Often people assume that once a marriage breaks down, their duties have ended.  However, there have been many situations where an appointed attorney uses their Power of Attorney inappropriately.  This is especially the case in financial matters, where an attorney has access to their ex-spouse/partners’ bank accounts.  It is extremely important that as soon as a separation takes place, you make an appointment with a lawyer to review not only your Will but also your Powers of Attorney.

One important point about revoking a Power of Attorney is that it is not good enough to simply make a new Power of Attorney (or revoke your current one).  For revocation to be complete, you must notify the person(s) who are no longer able to act as your Powers of Attorney.  This can be quite distressing to many people, as they do not want to further strain their current relationship with their ex-spouse/partner, and would rather revoke the Powers of Attorney without them knowing.  However, if the ex-spouse/partner does not know that you have revoked the documents, there would be no action to take against them if they use the document unless, of course, they act inappropriately.

Another point to note that is once you make a new Power of Attorney it should be lodged with the appropriate institutions (i.e. banks, doctors etc).  That way, it is almost impossible for an ex-attorney to inappropriately use the document.

Are There Legal Services Available If You Lose Capacity But Have Not Revoked a Power of Attorney?

If you lose your capacity but have overlooked revoking a Power of Attorney by appointing an ex-spouse or partner, there are avenues that family members can take to have the Power of Attorney revoked.

The only option in the above circumstances is lodging an application with VCAT to have the Powers of Attorney revoked and an administration and/or guardianship order made.  When a matter is lodged with VCAT, an interested person who wants to take on the responsibility makes the application, but it is ultimately up to VCAT to decide who is appointed.  When you make the application, all ‘interested parties’ (such as children, siblings etc.) must be notified and given the right to attend the hearing.  They can challenge your application and perhaps ultimately be appointed themselves.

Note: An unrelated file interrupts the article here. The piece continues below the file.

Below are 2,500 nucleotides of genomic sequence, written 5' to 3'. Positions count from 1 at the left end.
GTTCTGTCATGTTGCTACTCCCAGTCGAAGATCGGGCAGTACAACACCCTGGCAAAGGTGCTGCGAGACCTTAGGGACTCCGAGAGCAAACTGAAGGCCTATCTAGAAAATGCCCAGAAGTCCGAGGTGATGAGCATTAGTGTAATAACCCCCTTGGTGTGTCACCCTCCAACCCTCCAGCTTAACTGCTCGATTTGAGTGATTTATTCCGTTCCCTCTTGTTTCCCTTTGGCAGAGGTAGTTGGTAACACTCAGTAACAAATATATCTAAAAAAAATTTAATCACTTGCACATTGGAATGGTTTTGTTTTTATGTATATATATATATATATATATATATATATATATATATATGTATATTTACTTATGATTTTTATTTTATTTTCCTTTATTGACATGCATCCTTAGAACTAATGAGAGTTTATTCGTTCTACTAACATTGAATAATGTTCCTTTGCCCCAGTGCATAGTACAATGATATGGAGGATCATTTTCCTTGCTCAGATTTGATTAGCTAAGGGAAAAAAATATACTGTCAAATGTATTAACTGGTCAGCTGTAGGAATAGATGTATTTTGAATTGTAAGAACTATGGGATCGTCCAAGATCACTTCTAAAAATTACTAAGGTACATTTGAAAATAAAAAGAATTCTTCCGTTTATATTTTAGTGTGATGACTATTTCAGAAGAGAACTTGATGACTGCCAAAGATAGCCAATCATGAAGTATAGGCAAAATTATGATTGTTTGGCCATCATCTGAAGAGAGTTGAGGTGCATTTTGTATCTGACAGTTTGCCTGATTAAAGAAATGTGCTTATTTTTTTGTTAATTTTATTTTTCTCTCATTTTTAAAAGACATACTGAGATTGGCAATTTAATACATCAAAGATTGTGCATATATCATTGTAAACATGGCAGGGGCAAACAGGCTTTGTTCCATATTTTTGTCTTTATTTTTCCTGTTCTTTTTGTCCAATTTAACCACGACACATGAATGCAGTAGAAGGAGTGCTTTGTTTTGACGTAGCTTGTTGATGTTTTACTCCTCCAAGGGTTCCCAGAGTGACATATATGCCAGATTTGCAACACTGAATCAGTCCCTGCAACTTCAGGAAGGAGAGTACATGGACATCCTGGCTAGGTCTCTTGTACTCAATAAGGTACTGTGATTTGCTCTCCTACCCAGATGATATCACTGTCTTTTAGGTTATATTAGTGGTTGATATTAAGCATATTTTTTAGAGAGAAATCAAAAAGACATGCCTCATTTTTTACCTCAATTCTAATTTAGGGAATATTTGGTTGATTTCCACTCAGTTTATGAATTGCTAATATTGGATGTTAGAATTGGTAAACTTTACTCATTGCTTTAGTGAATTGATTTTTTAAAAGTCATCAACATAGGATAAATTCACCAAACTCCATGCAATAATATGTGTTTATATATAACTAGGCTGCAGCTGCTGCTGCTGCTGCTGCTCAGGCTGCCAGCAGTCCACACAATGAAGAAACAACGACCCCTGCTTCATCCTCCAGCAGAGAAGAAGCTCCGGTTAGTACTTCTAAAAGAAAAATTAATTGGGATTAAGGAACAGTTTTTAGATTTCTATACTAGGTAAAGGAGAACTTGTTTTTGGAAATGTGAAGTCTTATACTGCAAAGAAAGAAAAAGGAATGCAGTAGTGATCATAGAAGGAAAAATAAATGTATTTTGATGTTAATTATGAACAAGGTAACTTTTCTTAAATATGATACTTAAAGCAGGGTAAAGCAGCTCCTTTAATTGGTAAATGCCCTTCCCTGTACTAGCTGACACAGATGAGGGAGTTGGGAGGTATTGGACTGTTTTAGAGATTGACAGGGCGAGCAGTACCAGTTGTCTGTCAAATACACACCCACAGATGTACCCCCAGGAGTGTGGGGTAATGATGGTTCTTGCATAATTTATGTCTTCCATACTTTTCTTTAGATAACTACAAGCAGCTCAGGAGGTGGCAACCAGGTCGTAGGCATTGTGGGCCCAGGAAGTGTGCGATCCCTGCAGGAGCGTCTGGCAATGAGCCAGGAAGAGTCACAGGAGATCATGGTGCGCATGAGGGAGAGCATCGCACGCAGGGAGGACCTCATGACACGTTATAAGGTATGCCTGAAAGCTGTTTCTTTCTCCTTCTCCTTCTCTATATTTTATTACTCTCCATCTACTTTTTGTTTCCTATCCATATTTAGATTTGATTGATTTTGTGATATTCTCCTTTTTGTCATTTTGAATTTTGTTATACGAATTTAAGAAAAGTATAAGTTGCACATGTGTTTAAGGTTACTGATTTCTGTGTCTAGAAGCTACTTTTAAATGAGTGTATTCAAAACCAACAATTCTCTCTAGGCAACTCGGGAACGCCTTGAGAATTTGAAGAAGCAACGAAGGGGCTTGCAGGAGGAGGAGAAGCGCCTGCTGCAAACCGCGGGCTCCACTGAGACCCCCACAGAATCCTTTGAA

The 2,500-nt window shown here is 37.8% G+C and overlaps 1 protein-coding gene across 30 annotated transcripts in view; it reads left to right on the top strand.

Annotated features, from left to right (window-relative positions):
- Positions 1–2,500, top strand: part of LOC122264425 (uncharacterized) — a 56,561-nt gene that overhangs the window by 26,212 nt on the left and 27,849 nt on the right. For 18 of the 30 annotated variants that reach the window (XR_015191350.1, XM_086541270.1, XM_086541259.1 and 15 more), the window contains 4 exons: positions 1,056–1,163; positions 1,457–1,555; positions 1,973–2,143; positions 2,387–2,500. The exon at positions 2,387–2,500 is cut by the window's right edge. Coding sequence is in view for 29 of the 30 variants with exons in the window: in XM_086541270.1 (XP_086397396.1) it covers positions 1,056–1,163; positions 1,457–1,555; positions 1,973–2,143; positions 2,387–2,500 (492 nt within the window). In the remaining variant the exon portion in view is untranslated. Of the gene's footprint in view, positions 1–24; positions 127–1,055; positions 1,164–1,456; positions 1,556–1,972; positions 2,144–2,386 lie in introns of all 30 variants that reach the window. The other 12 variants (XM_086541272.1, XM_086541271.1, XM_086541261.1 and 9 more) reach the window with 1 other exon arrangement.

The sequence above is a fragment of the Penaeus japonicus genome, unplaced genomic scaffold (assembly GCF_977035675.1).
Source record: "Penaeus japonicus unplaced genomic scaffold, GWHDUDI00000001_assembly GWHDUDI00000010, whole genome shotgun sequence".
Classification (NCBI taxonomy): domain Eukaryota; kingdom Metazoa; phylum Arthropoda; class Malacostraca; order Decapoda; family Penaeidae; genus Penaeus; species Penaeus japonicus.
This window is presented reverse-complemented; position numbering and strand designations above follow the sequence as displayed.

While VCAT is certainly an avenue that we would recommend a person take if you had lost your capacity and had not revoked your Power of Attorney, it is an arduous process and you will not always get the outcome that you are looking for.  It is a much better option to ensure that anytime your circumstances or situation changes, you review your Will, Powers of Attorney and Estate Planning.

Canny Legal – Expert Legal Advice

At Canny Legal, we do not just look at each document individually.  We need to look at your whole situation so that we can get a broader understanding of your circumstances and tailor your Will, Powers of Attorney and any Binding Death Benefit Nominations accordingly.

We cannot stress enough that you should never make these decisions and put them away and never look at them again.  They should always be reviewed every two to three years, or when your circumstances change before then.

Get in touch with our Legal Team to ensure that you are protected and that your wishes are documented and up to date.

Don’t have time to come in and see us, but know that you need to update your Will?  Jump online to see if one of our Online Wills is suitable for you – we are here to make your life easier, not harder and we will do everything we possibly can to make sure that you’re protected.

Pictured, Special Counsel Karlene Wightman standing with one hand on her hip wearing a vibrant pink dress